The morality of gaming, top-ten papers worth reading and another reason why social media rules

Gaming: it’s legal, but is it right?

No rules, no game. That’s how most business works. The alternative is an anarchic free-for-all. But what happens when twisting the rules becomes the rule? That’s the scenario pictured in this fascinating working paper on the subject of “gaming”.

So what is gaming and why does it matter? Gaming, in essence, means skirting the spirit of the law in the search for loopholes and quick wins. It’s behaviour that is legal but not quite legit. Gaming has two sides to it: the rule-making game, which intentionally writes ambiguities into the rulebook; and the rule-following game, which violates aspects of the law that are grey already.

The illustrative example used by Salter is Enron. Fraud aside, the author credits the US conglomerate with one of the “greatest gaming strategies of all time”. Take the company’s approach to financial disclosure. A court-accounted bankruptcy examiner criticised the company’s annual accounts as “calculated to disclose as little as possible”. Technically, however, he couldn’t say that the company flouted the rulebook. Instead, its executives had become masters at treading a “legally grey” tightrope.

It is difficult to detect, the author argues, exactly because so many executives see gaming as “entirely proper”. They buoy themselves up on the notion that economic agents (ie managers) exist to protect the private interests of their principals (ie owners).

So what’s wrong with that? Well, quite a lot actually. The distance between gaming and institutional corruption is a short one, the authors argue. Sure, a company might gain advantage over rivals or see its stock soar, but at what cost? Loss of public trust, for a start.

The game of gaming is not quite lost. Solutions rest on extending companies’ “time horizons”, whether through public policy measures or voluntary actions. Examples of the former could include steps such as restricting the volume of hedge fund trading or changing capital gains taxes to favour long-term holdings. As for the latter, codes of ethics clearly are not enough (Enron had one of the best). What voluntary measures need are qualitative measures, balanced incentives and constant monitoring.

“Lawful but Corrupt: Gaming and the Problem of Institutional Corruption in the Private Sector” by Malcolm Salter, Working Paper No 11-060, Harvard Business School, December 2010.

Top ten research papers

It is tempting to write off “top ten” rankings as statistically unsound, unashamedly subjective and unworthy of comment. Yet, gosh, how seductive they can be. The Network for Business Sustainability (NBS) has searched through a swathe of top academic journals and picked out what it believes are the most original and insightful. The list is worth a look.

Take Xueming Luo and CB Bhattacharya’s Journal of Marketing paper on corporate responsibility and customer satisfaction, for instance. The authors postulated that companies worth roughly $48bn could expect $17m more a year if they made “marginal” corporate responsibility improvements. A solid statistic for the marketing manager’s arsenal.

Or dip into Todd Rogers and Max Bazerman’s work on employee engagement and corporate responsibility. The authors statistically prove how people are more likely to get involved in responsibility activities when “the monetary or physical obligation is far in the future”. The implication is: get sign-up today for programmes tomorrow.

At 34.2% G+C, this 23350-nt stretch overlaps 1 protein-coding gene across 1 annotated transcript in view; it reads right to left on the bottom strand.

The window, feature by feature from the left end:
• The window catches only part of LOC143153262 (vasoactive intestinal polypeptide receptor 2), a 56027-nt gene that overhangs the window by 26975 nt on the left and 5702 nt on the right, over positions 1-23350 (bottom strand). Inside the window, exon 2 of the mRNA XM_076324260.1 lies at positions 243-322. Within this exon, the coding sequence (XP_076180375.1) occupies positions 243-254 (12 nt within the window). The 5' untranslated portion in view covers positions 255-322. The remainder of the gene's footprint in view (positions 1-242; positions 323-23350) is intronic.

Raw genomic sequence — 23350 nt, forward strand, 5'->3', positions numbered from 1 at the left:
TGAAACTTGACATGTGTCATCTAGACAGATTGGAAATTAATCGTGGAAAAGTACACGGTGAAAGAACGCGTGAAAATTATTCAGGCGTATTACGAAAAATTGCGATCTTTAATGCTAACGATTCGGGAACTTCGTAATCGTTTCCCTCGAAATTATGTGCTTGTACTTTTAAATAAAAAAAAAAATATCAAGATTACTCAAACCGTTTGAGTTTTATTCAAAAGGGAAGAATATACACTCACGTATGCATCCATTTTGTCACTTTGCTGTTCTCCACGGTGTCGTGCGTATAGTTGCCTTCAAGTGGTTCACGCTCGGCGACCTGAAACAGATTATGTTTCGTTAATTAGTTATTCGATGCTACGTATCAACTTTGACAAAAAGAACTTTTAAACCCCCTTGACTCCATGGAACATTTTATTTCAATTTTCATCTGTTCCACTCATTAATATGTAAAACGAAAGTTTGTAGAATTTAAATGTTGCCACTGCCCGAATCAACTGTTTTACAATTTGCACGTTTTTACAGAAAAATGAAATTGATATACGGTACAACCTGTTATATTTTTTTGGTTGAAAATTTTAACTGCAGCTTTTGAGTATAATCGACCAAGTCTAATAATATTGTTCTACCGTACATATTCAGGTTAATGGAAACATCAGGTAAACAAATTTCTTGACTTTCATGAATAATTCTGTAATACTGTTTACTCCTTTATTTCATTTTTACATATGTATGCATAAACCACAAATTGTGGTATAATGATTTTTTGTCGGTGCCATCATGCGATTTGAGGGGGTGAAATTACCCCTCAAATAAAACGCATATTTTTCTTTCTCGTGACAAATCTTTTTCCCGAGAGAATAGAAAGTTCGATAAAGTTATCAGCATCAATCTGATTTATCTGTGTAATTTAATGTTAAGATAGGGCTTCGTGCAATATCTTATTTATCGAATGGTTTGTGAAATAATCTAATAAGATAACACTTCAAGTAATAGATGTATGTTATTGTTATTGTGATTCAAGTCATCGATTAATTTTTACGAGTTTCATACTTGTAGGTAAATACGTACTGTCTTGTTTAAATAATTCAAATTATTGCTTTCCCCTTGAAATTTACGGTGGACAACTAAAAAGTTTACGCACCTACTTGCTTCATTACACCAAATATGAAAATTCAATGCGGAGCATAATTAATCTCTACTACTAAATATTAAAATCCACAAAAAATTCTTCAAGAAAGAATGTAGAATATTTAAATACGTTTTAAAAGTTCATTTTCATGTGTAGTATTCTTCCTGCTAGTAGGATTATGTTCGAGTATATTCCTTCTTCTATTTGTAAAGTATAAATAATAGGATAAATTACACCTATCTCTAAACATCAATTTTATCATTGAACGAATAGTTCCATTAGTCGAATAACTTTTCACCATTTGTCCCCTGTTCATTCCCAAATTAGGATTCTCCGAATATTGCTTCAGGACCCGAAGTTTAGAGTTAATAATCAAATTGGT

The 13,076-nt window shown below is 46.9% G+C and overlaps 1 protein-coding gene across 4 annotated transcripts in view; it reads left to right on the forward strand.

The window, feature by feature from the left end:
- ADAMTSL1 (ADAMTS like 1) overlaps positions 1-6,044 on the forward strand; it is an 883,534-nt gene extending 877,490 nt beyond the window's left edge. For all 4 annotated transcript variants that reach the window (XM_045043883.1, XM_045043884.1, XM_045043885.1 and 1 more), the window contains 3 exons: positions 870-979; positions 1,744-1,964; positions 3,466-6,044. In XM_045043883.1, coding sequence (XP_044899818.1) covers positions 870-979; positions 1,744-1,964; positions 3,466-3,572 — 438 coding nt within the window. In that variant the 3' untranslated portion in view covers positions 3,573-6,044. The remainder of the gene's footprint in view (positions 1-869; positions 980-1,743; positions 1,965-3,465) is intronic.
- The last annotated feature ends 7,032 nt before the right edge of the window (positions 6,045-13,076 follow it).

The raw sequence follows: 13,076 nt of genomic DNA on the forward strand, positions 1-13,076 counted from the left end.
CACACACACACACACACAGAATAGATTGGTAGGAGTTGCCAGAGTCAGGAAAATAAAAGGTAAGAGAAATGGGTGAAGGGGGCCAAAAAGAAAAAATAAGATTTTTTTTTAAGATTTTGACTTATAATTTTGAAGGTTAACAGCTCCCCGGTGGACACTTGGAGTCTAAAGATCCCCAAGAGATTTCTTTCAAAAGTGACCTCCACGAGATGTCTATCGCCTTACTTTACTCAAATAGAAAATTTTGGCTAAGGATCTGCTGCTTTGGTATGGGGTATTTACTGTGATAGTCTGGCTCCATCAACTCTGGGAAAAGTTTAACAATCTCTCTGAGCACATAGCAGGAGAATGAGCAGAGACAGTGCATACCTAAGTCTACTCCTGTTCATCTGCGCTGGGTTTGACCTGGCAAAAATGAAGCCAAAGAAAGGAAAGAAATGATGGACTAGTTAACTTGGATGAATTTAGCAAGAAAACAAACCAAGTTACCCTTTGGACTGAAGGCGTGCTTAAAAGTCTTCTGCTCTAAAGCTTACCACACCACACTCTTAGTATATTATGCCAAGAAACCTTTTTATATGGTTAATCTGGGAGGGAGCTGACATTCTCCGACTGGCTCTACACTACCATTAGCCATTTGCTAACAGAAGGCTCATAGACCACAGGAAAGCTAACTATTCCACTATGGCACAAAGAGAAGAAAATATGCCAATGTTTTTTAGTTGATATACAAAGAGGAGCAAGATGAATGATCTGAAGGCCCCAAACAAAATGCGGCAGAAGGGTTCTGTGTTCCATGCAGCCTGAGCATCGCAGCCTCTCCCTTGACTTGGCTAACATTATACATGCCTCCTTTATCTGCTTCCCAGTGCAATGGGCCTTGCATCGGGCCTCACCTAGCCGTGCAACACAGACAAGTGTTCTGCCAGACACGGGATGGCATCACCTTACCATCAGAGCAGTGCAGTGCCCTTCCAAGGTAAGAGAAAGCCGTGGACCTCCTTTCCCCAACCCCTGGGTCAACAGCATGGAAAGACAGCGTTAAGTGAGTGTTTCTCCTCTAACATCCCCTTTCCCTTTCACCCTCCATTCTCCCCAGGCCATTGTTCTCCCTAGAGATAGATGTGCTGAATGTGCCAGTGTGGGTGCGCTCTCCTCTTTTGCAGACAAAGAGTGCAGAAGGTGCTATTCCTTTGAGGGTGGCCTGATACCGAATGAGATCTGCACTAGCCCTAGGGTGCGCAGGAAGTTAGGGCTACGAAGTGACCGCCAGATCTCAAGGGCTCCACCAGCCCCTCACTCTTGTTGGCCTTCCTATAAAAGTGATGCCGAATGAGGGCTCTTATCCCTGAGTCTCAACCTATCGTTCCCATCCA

The top-ten covers a full gamut of responsibility-related issues, ranging from human resources (“Beat Burnout, Boost Performance”) and strategy to stakeholder relations and carbon footprinting. For each of the ten articles, NBS provides a helpful one-page summary of the chief findings, methodology, management implications and research consequences (

Social media and the dragonfly effect

Imagine you have been diagnosed with leukaemia. Then picture your marrow containing rare human leukocyte antigens, which makes finding a marrow transplant donor near impossible. Then consider that India, your country of origin, has no bone marrow registry. That was the scenario facing Stanford graduate Sameer Bhatia.

This fascinating short paper, published by Bhatia’s alma mater, describes how a suitable donor was found with the help of social technology. Using a range of different media, Bhatia built up an online story that soon became the talk of cyberspace. Bhatia got his donor and the authors got a prime case study for what they call the “dragonfly effect”.

Dragonflies are the only insects able to propel themselves in any direction, using their four wings in concert. As such, they form a handy metaphor for integrated effect.

The bulk of the paper describes in detail the four facets that make up the dragonfly effect: focus (decide a measurable goal); grab attention (opt for something authentic to cut through the social media noise); engage (create a personal connection); and take action (by empowering others to act). A good internet connection and the world is yours for the changing.

“The Dragonfly Effect” by Jennifer Aaker and Andy Smith, Social Innovation Review, Winter 2010.

Campus news

German engineering giant Siemens is to give $4.3m to the UN Global Compact to promote anti-corruption efforts. As part of the project, the UN-backed Principles for Responsible Management Education initiative is running a working group to develop anti-corruption teaching guidelines for management schools.

The UN is to establish an office for sustainable development to promote new research and training. The new facility will be housed in Korea’s Yonsei University and will focus on developing countries’ sustainability needs. It will begin operations in April this year.

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